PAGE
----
Tuesday, 6 January 2015

The Year of the Chair

I have decided that 2015 is the year of the chair. I've been wanting to make a chair for ages now, in fact I'd quite like to make several chairs, but I'll start with one. Over the last couple of years I've accumulated a few books on the subject to help me on my way.

'Make a Chair from a Tree' by John Alexander, was, as I understand it, one of the first books on greenwood working. I'm sure I've heard Alexander credited as being the person to coin the phrase 'greenwood working'. Unfortunately the book is out of print, but there is an accompanying DVD available, which I'd like to check out.

The book is full of lovely illustrations and black and white photographs. Alexander describes the process of making a ladder back chair, beginning with design and then looking at tree selection and felling, then through all of the processes. All the necessary tools are discussed as well as some tool modifications to make your equipment more useful.

'The Chairmaker's Workshop' by Drew Langsner is very comprehensive. It is by far the biggest chair making book I possess and it contains every possible detail including how to sharpen your tools correctly. It also includes instructions on how  to manufacture some of the necessary tools for building Windsor and post and rung chairs.

There are a few sections of colour photographs, showing different styles of chairs, but most of the pictures are in black and white. This book contains everything you need to know to make chairs, plus lots more.

'Going with the Grain' by Mike Abbott was published about two years ago, making it the most recent of the three books and it definitely gives a very modern approach to making traditional chairs. Everything is explained so simply with loads of great colour photographs to illustrate the different stages. It's very different to Langsner's book, focusing on just one way to skin this particular cat. This makes it incredibly appealing to someone like myself , who has never made a chair before.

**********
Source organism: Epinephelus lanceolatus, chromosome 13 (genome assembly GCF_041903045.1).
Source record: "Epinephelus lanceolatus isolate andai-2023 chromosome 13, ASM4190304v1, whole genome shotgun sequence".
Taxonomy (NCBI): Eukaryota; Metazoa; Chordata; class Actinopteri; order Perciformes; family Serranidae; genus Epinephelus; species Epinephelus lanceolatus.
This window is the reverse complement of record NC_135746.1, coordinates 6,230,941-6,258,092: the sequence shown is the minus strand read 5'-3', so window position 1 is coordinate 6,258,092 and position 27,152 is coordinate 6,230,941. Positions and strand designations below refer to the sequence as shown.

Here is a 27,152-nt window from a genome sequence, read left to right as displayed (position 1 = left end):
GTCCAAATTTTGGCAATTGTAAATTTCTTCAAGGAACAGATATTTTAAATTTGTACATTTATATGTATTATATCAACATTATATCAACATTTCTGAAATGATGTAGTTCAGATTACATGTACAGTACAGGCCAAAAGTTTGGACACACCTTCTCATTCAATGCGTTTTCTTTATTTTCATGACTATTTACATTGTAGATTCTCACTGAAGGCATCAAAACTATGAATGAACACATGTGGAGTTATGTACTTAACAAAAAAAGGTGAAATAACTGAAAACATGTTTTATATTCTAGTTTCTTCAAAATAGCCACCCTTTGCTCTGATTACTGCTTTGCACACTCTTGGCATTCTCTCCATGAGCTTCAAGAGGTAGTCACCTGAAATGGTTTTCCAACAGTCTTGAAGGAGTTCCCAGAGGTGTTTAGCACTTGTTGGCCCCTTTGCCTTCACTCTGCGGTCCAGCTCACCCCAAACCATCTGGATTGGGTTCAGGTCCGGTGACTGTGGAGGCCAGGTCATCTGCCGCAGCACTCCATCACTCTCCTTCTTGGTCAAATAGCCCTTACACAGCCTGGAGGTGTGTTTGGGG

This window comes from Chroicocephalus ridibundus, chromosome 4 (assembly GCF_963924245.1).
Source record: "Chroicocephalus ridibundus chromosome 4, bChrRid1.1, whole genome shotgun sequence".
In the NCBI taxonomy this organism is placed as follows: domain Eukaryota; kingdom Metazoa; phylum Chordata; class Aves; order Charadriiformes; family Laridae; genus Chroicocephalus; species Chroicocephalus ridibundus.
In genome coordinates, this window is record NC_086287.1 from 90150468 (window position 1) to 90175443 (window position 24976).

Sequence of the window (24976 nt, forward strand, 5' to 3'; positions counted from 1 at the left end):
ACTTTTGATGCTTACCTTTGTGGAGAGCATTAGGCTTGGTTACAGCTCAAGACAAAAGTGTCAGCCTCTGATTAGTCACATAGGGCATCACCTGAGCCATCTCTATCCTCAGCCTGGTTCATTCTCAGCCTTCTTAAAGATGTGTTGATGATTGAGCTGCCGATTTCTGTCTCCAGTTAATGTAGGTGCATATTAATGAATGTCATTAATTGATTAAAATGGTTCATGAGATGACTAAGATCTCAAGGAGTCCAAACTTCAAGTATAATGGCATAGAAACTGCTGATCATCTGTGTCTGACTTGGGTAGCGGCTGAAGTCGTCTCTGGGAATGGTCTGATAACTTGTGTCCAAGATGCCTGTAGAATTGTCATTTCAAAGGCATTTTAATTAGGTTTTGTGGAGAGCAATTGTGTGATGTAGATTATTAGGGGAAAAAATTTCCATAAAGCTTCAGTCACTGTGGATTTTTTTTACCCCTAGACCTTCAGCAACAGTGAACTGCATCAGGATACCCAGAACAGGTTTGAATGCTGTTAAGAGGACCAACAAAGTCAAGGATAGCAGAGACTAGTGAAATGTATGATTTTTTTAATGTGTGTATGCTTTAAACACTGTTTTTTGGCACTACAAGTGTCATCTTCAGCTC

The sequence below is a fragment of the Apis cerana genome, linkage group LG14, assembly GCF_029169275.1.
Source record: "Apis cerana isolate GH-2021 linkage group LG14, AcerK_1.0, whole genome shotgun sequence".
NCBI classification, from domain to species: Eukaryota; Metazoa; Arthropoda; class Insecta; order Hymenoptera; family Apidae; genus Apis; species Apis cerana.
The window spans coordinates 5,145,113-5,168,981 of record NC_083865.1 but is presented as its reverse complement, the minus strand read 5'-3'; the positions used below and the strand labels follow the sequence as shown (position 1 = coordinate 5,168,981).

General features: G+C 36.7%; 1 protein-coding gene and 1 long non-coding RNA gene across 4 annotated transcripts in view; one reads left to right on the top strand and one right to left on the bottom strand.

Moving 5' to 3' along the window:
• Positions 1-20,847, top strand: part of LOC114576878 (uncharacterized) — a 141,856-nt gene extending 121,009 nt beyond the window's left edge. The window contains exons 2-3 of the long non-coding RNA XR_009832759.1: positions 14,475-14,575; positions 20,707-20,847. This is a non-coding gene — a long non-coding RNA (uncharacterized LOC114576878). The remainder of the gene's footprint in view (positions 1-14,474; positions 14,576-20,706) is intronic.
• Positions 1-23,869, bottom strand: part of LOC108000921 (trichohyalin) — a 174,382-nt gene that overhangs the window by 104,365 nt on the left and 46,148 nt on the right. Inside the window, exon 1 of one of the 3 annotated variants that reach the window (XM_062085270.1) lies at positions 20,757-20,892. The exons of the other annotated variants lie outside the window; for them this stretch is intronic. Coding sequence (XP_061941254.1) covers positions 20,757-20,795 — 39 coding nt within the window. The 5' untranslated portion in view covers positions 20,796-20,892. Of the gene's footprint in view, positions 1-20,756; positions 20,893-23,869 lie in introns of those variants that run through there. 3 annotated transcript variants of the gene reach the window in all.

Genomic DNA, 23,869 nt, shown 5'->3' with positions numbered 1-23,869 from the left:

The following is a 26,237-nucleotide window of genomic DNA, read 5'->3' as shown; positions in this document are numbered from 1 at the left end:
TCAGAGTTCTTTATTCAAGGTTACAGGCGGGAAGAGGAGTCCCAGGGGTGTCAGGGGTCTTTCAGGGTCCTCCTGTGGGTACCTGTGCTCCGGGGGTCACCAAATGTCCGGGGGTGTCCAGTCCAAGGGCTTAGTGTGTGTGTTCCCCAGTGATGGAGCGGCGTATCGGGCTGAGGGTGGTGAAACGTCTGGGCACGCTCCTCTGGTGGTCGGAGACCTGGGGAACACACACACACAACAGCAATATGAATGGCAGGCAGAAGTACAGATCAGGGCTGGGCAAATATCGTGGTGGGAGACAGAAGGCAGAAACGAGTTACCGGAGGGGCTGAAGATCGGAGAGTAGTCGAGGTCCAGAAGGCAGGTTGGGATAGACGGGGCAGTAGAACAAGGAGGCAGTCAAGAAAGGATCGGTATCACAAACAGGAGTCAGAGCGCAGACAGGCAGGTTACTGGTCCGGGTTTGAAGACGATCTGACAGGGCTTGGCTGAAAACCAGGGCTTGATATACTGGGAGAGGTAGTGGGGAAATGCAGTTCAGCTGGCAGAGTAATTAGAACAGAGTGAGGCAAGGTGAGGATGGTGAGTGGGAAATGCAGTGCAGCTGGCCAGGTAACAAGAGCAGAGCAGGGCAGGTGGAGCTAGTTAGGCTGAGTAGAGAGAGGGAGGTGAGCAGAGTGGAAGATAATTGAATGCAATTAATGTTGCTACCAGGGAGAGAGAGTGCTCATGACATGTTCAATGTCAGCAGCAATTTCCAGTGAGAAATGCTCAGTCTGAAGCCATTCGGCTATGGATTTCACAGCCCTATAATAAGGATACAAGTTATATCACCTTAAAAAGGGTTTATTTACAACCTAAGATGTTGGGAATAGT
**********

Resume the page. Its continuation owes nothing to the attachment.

So I think Mike Abbott's book will be my starting point. Not only does it offer a very simple approach, but it also focuses on chairs with shaved rather than turned parts, which is the style that I would really like to begin with.
Watch this space.


  1. Now we've got to meet, as this is my target for the year. I got some money for my birthday for such a project, but have yet decided how to spend it - a course to learn or tools, as Mike's book uses tenon cutters. I too have decided to just use Mike's book, with the emphasis on cleaved rather than lathed wood. I have no skill, even my spoon carvings quite basic, but it would be great to work on a chair, stand back and say - I did that. Let's us know how you get on, and where you're going to get the wood from!

    1. We're planning on getting together some time in Feb to have a go. I'm tempted by the Tenon cutters as they seem to make everything much easier. I've just got to see if funds allow.